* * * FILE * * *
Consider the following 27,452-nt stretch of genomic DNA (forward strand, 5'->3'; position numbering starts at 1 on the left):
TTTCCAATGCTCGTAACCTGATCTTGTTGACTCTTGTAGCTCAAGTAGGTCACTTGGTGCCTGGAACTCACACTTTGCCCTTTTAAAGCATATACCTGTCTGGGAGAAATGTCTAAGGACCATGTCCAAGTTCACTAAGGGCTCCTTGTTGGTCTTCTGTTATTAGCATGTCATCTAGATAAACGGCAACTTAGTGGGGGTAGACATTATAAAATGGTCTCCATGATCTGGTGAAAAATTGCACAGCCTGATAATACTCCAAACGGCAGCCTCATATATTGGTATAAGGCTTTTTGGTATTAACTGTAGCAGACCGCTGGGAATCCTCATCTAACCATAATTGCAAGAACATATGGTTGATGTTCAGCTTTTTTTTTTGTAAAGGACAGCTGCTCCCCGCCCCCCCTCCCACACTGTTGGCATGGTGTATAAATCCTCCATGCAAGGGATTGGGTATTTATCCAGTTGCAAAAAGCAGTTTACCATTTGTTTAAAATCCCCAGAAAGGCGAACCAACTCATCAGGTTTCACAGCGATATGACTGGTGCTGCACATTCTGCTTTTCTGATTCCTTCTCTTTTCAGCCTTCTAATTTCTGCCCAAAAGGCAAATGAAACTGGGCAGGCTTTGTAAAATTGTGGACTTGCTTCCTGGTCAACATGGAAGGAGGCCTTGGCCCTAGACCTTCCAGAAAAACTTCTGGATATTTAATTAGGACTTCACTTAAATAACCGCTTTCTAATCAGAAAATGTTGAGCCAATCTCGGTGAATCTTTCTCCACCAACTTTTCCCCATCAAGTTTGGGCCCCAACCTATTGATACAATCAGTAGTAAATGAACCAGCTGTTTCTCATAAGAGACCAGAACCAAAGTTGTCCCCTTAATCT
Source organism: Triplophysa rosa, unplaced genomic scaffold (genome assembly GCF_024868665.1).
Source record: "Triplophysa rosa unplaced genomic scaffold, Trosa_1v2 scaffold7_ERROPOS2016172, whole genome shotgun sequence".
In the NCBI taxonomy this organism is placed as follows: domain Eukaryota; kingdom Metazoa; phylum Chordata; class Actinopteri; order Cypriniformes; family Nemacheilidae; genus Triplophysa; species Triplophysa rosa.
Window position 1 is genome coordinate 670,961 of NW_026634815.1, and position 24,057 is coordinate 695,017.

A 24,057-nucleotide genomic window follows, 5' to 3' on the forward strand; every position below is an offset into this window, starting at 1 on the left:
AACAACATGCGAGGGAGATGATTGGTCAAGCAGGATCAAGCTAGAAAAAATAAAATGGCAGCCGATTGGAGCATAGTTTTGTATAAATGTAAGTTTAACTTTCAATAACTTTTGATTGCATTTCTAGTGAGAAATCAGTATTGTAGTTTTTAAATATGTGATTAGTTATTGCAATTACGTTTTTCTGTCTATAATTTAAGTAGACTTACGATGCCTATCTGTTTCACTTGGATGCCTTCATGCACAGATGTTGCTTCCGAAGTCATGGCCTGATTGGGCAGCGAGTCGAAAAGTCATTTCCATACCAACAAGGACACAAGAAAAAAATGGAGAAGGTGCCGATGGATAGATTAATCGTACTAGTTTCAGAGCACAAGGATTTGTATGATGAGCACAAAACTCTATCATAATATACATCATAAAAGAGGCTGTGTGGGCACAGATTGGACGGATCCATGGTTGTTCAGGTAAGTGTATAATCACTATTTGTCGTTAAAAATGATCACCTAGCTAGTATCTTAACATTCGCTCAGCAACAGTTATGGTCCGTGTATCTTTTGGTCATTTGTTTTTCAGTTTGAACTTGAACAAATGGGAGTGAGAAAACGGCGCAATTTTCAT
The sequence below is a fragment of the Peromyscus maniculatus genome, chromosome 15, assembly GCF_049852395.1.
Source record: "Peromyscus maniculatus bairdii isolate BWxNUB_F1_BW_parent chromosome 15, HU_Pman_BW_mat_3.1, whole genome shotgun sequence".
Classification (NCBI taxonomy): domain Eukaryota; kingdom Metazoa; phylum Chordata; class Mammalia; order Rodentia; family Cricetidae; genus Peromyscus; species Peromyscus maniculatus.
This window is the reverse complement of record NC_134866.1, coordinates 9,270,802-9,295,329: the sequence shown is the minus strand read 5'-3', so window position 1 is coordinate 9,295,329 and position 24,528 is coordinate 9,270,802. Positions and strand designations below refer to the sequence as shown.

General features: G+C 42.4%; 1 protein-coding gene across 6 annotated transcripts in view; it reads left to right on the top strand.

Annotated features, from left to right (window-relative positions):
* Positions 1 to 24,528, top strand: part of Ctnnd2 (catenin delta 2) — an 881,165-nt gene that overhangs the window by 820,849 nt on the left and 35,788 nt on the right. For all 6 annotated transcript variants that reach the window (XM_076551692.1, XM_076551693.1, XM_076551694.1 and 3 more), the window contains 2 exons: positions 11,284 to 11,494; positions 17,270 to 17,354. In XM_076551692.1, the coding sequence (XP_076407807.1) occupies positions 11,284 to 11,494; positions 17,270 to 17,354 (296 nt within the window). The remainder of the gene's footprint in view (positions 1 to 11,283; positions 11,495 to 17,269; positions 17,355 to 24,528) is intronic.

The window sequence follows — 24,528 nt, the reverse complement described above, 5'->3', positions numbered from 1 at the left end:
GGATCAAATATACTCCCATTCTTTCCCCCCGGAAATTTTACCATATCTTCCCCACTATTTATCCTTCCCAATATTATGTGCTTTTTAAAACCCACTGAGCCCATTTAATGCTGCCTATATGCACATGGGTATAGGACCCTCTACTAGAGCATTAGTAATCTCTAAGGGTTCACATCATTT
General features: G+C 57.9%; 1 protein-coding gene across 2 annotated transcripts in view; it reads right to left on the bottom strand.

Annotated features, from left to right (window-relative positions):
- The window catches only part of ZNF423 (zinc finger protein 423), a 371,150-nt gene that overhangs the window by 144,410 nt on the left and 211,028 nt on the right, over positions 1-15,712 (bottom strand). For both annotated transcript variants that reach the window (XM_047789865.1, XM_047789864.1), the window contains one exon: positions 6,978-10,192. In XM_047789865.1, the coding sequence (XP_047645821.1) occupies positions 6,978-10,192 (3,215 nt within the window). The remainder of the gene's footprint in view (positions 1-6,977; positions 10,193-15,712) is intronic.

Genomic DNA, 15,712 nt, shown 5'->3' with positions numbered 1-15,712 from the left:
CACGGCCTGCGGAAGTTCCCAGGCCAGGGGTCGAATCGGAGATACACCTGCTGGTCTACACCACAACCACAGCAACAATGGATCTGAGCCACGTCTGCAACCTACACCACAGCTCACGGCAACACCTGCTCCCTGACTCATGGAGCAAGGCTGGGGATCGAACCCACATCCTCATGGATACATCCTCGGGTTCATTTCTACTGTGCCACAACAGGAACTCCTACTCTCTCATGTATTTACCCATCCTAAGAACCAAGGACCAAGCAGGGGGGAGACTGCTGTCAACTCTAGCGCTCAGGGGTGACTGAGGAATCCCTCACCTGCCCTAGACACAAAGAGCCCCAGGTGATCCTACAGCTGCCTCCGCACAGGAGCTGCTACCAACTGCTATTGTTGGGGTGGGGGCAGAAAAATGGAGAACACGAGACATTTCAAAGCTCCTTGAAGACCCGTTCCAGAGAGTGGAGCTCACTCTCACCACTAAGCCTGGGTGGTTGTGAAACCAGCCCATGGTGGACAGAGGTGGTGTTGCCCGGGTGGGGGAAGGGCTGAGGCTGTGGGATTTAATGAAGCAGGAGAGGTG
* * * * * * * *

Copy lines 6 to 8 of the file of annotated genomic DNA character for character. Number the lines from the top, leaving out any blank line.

Window position 1 is genome coordinate 670,961 of NW_026634815.1, and position 24,057 is coordinate 695,017.

A 24,057-nucleotide genomic window follows, 5' to 3' on the forward strand; every position below is an offset into this window, starting at 1 on the left:
AACAACATGCGAGGGAGATGATTGGTCAAGCAGGATCAAGCTAGAAAAAATAAAATGGCAGCCGATTGGAGCATAGTTTTGTATAAATGTAAGTTTAACTTTCAATAACTTTTGATTGCATTTCTAGTGAGAAATCAGTATTGTAGTTTTTAAATATGTGATTAGTTATTGCAATTACGTTTTTCTGTCTATAATTTAAGTAGACTTACGATGCCTATCTGTTTCACTTGGATGCCTTCATGCACAGATGTTGCTTCCGAAGTCATGGCCTGATTGGGCAGCGAGTCGAAAAGTCATTTCCATACCAACAAGGACACAAGAAAAAAATGGAGAAGGTGCCGATGGATAGATTAATCGTACTAGTTTCAGAGCACAAGGATTTGTATGATGAGCACAAAACTCTATCATAATATACATCATAAAAGAGGCTGTGTGGGCACAGATTGGACGGATCCATGGTTGTTCAGGTAAGTGTATAATCACTATTTGTCGTTAAAAATGATCACCTAGCTAGTATCTTAACATTCGCTCAGCAACAGTTATGGTCCGTGTATCTTTTGGTCATTTGTTTTTCAGTTTGAACTTGAACAAATGGGAGTGAGAAAACGGCGCAATTTTCAT